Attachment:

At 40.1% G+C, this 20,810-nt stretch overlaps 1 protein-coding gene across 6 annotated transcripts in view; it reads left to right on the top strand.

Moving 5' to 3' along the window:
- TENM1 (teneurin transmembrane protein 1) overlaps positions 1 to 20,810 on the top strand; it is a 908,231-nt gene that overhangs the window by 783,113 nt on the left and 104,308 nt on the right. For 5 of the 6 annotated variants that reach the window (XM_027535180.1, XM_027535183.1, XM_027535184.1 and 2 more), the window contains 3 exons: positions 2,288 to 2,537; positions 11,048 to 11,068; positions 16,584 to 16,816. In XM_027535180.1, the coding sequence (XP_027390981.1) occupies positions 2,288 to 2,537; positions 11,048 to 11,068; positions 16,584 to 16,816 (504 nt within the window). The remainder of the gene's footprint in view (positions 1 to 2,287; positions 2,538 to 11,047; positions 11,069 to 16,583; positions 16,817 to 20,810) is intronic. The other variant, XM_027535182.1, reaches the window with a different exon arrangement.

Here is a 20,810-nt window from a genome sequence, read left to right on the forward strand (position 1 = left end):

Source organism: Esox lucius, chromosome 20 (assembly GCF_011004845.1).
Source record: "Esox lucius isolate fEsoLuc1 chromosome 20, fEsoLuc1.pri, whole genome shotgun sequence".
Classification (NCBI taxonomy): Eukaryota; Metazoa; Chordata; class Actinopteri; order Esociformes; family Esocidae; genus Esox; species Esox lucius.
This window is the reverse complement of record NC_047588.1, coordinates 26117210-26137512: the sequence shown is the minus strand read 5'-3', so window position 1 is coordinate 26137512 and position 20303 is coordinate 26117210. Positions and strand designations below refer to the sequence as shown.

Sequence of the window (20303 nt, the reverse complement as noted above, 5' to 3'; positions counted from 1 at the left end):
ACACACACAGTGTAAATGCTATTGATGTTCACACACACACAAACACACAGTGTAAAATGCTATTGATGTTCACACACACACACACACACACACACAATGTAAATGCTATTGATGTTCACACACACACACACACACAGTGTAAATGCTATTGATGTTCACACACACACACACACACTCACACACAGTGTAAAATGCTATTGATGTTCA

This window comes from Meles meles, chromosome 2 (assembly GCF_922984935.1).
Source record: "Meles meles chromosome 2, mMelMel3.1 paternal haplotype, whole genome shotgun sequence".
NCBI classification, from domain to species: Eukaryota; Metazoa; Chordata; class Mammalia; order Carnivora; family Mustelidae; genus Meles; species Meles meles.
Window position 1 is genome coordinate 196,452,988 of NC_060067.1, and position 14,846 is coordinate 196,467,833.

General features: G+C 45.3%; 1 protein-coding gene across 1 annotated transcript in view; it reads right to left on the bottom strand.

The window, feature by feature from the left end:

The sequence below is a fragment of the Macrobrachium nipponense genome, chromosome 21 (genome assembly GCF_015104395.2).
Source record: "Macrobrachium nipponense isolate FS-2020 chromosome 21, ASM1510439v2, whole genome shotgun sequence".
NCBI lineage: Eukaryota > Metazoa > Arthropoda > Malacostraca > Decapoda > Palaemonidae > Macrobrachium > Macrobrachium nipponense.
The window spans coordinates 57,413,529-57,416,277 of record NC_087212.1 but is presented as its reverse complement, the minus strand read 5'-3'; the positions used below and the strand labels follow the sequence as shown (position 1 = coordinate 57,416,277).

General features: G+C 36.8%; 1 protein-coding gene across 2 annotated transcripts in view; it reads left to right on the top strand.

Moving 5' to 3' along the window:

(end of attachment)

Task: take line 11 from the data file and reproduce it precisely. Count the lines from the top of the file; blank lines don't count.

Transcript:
This window comes from Meles meles, chromosome 2 (assembly GCF_922984935.1).